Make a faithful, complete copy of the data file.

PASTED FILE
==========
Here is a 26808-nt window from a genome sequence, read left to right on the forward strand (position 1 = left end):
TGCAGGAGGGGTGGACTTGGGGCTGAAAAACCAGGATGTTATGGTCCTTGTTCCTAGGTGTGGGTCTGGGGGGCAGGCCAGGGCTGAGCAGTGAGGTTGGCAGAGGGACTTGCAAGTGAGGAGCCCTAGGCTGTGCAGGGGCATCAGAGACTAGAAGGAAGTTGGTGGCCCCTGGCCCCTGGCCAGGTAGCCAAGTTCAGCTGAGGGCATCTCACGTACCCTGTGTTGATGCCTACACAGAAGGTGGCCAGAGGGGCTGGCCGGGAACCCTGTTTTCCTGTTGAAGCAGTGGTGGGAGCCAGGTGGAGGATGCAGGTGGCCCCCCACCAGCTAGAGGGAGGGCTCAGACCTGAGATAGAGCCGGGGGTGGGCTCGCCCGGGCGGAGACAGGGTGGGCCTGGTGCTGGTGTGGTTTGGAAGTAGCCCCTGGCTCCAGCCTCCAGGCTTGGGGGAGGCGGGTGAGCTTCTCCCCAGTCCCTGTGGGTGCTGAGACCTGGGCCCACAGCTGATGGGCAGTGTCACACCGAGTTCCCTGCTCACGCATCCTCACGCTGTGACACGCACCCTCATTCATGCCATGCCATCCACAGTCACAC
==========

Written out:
Here is a 26808-nt window from a genome sequence, read left to right on the forward strand (position 1 = left end):
TGCAGGAGGGGTGGACTTGGGGCTGAAAAACCAGGATGTTATGGTCCTTGTTCCTAGGTGTGGGTCTGGGGGGCAGGCCAGGGCTGAGCAGTGAGGTTGGCAGAGGGACTTGCAAGTGAGGAGCCCTAGGCTGTGCAGGGGCATCAGAGACTAGAAGGAAGTTGGTGGCCCCTGGCCCCTGGCCAGGTAGCCAAGTTCAGCTGAGGGCATCTCACGTACCCTGTGTTGATGCCTACACAGAAGGTGGCCAGAGGGGCTGGCCGGGAACCCTGTTTTCCTGTTGAAGCAGTGGTGGGAGCCAGGTGGAGGATGCAGGTGGCCCCCCACCAGCTAGAGGGAGGGCTCAGACCTGAGATAGAGCCGGGGGTGGGCTCGCCCGGGCGGAGACAGGGTGGGCCTGGTGCTGGTGTGGTTTGGAAGTAGCCCCTGGCTCCAGCCTCCAGGCTTGGGGGAGGCGGGTGAGCTTCTCCCCAGTCCCTGTGGGTGCTGAGACCTGGGCCCACAGCTGATGGGCAGTGTCACACCGAGTTCCCTGCTCACGCATCCTCACGCTGTGACACGCACCCTCATTCATGCCATGCCATCCACAGTCACAC